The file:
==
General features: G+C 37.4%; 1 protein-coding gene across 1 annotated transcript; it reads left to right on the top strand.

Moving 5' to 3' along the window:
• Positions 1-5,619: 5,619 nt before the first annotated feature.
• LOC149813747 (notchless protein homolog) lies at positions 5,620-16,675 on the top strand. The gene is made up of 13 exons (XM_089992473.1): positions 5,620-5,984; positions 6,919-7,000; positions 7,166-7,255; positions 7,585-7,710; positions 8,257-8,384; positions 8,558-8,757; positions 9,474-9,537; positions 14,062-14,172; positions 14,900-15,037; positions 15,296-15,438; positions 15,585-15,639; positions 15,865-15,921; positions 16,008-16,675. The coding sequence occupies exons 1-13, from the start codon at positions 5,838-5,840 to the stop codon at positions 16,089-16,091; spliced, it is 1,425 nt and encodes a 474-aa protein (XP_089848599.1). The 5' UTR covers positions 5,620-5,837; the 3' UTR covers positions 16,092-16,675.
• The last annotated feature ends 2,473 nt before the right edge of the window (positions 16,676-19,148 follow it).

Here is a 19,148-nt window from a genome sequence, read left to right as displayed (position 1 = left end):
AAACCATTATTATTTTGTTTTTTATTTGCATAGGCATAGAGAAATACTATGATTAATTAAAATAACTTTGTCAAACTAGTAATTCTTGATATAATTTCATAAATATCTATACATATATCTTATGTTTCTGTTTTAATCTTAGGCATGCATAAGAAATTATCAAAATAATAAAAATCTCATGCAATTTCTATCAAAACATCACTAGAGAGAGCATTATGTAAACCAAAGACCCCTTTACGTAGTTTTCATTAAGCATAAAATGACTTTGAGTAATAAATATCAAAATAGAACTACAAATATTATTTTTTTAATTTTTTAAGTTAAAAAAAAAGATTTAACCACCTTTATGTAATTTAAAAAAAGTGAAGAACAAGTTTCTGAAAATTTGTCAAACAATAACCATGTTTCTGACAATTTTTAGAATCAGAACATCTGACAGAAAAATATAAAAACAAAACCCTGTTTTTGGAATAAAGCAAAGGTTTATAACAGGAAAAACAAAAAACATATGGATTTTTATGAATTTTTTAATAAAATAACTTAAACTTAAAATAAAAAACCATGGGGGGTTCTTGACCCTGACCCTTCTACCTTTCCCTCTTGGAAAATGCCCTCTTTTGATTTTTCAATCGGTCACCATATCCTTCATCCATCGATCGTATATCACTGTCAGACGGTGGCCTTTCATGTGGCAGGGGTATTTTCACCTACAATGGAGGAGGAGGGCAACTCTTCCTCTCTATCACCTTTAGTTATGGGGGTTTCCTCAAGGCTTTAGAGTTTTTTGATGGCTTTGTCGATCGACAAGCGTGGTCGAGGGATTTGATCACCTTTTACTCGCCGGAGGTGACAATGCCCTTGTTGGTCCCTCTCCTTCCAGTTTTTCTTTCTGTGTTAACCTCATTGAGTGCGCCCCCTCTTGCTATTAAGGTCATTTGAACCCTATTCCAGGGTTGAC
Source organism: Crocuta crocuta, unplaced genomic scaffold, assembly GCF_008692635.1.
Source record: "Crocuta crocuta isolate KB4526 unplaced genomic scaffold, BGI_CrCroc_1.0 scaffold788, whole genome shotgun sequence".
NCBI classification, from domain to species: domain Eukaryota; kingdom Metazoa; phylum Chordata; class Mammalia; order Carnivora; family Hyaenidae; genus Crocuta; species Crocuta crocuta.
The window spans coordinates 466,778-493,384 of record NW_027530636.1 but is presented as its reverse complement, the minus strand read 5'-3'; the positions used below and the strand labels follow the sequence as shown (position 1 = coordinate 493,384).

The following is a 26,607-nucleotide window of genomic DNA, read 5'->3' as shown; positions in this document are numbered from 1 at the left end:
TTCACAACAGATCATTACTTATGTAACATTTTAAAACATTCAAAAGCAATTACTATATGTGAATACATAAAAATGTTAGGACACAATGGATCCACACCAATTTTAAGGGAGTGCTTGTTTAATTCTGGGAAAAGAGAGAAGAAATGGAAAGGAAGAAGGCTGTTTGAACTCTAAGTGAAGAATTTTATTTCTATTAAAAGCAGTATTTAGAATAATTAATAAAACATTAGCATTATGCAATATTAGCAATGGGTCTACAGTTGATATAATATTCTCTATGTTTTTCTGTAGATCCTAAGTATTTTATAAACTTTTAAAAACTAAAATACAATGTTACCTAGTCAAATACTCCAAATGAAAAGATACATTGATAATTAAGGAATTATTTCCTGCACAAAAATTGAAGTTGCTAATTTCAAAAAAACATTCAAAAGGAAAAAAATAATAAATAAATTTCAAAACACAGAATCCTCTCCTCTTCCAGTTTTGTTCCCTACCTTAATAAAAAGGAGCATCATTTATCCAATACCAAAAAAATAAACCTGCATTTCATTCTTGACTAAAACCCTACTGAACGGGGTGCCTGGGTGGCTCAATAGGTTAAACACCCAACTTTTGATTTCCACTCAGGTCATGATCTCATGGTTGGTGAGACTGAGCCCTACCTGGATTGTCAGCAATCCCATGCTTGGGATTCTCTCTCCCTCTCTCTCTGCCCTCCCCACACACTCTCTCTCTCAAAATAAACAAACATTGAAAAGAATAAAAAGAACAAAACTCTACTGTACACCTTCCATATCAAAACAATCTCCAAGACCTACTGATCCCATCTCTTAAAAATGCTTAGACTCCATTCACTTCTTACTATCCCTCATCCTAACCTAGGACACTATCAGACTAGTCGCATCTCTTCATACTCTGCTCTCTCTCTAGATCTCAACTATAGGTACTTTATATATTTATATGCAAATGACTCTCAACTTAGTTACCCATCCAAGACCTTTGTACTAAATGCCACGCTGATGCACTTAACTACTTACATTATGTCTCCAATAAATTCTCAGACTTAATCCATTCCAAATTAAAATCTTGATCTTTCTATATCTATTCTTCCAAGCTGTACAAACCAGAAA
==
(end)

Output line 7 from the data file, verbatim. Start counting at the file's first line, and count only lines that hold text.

AAACCATTATTATTTTGTTTTTTATTTGCATAGGCATAGAGAAATACTATGATTAATTAAAATAACTTTGTCAAACTAGTAATTCTTGATATAATTTCATAAATATCTATACATATATCTTATGTTTCTGTTTTAATCTTAGGCATGCATAAGAAATTATCAAAATAATAAAAATCTCATGCAATTTCTATCAAAACATCACTAGAGAGAGCATTATGTAAACCAAAGACCCCTTTACGTAGTTTTCATTAAGCATAAAATGACTTTGAGTAATAAATATCAAAATAGAACTACAAATATTATTTTTTTAATTTTTTAAGTTAAAAAAAAAGATTTAACCACCTTTATGTAATTTAAAAAAAGTGAAGAACAAGTTTCTGAAAATTTGTCAAACAATAACCATGTTTCTGACAATTTTTAGAATCAGAACATCTGACAGAAAAATATAAAAACAAAACCCTGTTTTTGGAATAAAGCAAAGGTTTATAACAGGAAAAACAAAAAACATATGGATTTTTATGAATTTTTTAATAAAATAACTTAAACTTAAAATAAAAAACCATGGGGGGTTCTTGACCCTGACCCTTCTACCTTTCCCTCTTGGAAAATGCCCTCTTTTGATTTTTCAATCGGTCACCATATCCTTCATCCATCGATCGTATATCACTGTCAGACGGTGGCCTTTCATGTGGCAGGGGTATTTTCACCTACAATGGAGGAGGAGGGCAACTCTTCCTCTCTATCACCTTTAGTTATGGGGGTTTCCTCAAGGCTTTAGAGTTTTTTGATGGCTTTGTCGATCGACAAGCGTGGTCGAGGGATTTGATCACCTTTTACTCGCCGGAGGTGACAATGCCCTTGTTGGTCCCTCTCCTTCCAGTTTTTCTTTCTGTGTTAACCTCATTGAGTGCGCCCCCTCTTGCTATTAAGGTCATTTGAACCCTATTCCAGGGTTGAC